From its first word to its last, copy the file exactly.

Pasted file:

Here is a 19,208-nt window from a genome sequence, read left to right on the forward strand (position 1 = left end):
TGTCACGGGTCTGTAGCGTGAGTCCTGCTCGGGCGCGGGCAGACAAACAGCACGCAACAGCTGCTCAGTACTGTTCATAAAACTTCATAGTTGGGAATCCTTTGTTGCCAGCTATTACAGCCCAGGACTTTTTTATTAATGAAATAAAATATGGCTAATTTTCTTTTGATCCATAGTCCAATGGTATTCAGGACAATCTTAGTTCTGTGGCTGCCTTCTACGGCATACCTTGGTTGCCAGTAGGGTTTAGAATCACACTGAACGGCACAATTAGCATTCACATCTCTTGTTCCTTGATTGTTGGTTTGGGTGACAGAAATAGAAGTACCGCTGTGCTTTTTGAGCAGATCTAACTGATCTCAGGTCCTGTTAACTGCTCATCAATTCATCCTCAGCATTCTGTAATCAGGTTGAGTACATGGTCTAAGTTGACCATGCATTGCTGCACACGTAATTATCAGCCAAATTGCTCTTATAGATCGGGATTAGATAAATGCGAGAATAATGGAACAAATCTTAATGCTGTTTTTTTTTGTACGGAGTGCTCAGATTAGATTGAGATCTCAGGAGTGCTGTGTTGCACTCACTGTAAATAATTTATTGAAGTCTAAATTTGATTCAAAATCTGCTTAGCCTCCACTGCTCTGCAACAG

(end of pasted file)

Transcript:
Here is a 19,208-nt window from a genome sequence, read left to right on the forward strand (position 1 = left end):
TGTCACGGGTCTGTAGCGTGAGTCCTGCTCGGGCGCGGGCAGACAAACAGCACGCAACAGCTGCTCAGTACTGTTCATAAAACTTCATAGTTGGGAATCCTTTGTTGCCAGCTATTACAGCCCAGGACTTTTTTATTAATGAAATAAAATATGGCTAATTTTCTTTTGATCCATAGTCCAATGGTATTCAGGACAATCTTAGTTCTGTGGCTGCCTTCTACGGCATACCTTGGTTGCCAGTAGGGTTTAGAATCACACTGAACGGCACAATTAGCATTCACATCTCTTGTTCCTTGATTGTTGGTTTGGGTGACAGAAATAGAAGTACCGCTGTGCTTTTTGAGCAGATCTAACTGATCTCAGGTCCTGTTAACTGCTCATCAATTCATCCTCAGCATTCTGTAATCAGGTTGAGTACATGGTCTAAGTTGACCATGCATTGCTGCACACGTAATTATCAGCCAAATTGCTCTTATAGATCGGGATTAGATAAATGCGAGAATAATGGAACAAATCTTAATGCTGTTTTTTTTTGTACGGAGTGCTCAGATTAGATTGAGATCTCAGGAGTGCTGTGTTGCACTCACTGTAAATAATTTATTGAAGTCTAAATTTGATTCAAAATCTGCTTAGCCTCCACTGCTCTGCAACAG